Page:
I. Introduction

    II. Current State of the Art

    III. Techniques

    IV. Applications

    V. New Techniques and Their Validation

    VI. Future Prospects for Neutron Activation

    VII. Summary


    13 Measurements of Total Body Electrical Conductivity for the Estimation of Fat and Fat-Free Mass

    I. Historical Background

    II. Theory of Measurements

    III. Interpretation of Measurements

    IV. Accuracy: Sources of Error

    V. Applications


    14 Assessment of Body Composition Using Tetrapolar Bioelectrical Impedance Analysis

    I. Introduction

    II. Tetrapolar Bioelectrical Impedance Analysis

    III. Body Composition Assessment

    IV. Summary and Conclusion


    15 The Companionship of Lean and Fat: Some Lessons from Body Composition Studies

    I. Effect of Changes in Energy Balance

    II. Body Composition in Established States of Underweight and Overweight Humans and Animals

    III. Some Exceptions to the Companionship Rule

    IV. Body Composition and Energy Requirements

    V. Concluding Remarks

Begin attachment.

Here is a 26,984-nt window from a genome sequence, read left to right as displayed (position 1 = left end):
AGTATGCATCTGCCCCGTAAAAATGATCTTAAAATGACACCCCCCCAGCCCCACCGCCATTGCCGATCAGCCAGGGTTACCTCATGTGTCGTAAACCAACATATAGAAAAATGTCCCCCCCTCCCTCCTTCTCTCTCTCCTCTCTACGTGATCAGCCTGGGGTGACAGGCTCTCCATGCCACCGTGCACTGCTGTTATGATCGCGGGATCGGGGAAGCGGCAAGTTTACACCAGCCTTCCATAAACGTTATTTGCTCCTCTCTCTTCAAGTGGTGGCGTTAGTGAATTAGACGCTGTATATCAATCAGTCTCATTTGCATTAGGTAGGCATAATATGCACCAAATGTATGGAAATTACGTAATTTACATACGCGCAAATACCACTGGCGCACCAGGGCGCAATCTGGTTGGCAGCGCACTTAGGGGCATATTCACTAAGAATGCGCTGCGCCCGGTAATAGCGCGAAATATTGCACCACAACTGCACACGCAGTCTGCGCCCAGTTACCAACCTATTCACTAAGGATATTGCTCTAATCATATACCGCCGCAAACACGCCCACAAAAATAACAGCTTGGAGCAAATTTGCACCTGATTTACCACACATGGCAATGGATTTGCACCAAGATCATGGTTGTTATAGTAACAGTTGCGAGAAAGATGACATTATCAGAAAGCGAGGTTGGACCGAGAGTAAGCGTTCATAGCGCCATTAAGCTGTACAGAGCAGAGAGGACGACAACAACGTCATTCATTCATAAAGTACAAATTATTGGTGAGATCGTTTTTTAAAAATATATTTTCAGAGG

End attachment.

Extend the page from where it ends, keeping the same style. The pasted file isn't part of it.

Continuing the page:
Part IV Imaging Techniques and Nutrition and the Assessment of Bone Status



    16 Future Prospects for NMR-Imaging Spectroscopy in Studies of Human Nutrition



    17 Imaging Techniques in Nutrition and the Assessment of Bone Status: Computed Tomography

    I. Introduction

    II. Tissues and Organs


    18 Assessment of Bone Mineral Content and Fracture Risk by Photon Absorptiometry

    I. Introduction

    II. Measurement of Bone Mineral Content in Vivo

    III. A Stochastic Model of Bone Loss, Falls, and Hip Fractures

    IV. Predictions of the Stochastic Model

    V. Discussion


    19 Measures of Total Body Calcium

    I. Introduction

    II. In Vivo Neutron Activation Analysis

    III. Total Body Dual-Photon Absorptiometry

    IV. Comparisons, Predictions, and Choices


    20 Discussion

    I. Magnetic Resonance Imaging

    II. X-Ray Computed Tomography

    III. Neutron Activation Analysis

    IV. Bone Mineral Measurements

    V. Measurement of Body Composition by Dexa


Product details

  • No. of pages: 458
  • Language: English
  • Copyright: © Academic Press 1990
  • Published: December 28, 1990
  • Imprint: Academic Press
  • eBook ISBN: 9780323149631

About the Editor

Roger Whitehead